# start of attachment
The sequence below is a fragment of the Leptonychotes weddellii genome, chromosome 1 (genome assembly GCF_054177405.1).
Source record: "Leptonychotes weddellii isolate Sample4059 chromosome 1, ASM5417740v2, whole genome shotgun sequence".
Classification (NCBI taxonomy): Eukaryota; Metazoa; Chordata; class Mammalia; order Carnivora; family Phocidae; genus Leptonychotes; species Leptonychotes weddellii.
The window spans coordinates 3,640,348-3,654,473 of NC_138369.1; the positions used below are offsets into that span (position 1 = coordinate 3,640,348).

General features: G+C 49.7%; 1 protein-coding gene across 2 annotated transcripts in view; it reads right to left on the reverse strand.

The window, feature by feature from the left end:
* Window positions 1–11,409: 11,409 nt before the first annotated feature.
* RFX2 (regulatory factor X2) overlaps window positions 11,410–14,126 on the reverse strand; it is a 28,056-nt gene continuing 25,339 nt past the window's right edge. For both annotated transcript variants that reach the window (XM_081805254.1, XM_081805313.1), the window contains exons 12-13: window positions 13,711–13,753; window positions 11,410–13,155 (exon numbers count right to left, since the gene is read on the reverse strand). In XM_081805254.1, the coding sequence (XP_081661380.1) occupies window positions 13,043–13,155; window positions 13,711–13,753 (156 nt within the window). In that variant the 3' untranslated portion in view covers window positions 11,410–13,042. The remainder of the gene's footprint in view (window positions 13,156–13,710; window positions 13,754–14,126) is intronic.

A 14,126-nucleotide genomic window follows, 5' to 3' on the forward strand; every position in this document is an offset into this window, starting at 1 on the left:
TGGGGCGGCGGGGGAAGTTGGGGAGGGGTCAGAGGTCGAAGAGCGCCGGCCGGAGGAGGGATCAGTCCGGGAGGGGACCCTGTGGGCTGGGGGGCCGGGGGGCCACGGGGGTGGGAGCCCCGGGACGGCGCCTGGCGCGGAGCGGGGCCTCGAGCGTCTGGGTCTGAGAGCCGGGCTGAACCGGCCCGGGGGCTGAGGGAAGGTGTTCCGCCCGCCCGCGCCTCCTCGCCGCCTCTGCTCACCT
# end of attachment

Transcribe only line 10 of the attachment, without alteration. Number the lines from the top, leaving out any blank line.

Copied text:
TGGGGCGGCGGGGGAAGTTGGGGAGGGGTCAGAGGTCGAAGAGCGCCGGCCGGAGGAGGGATCAGTCCGGGAGGGGACCCTGTGGGCTGGGGGGCCGGGGGGCCACGGGGGTGGGAGCCCCGGGACGGCGCCTGGCGCGGAGCGGGGCCTCGAGCGTCTGGGTCTGAGAGCCGGGCTGAACCGGCCCGGGGGCTGAGGGAAGGTGTTCCGCCCGCCCGCGCCTCCTCGCCGCCTCTGCTCACCT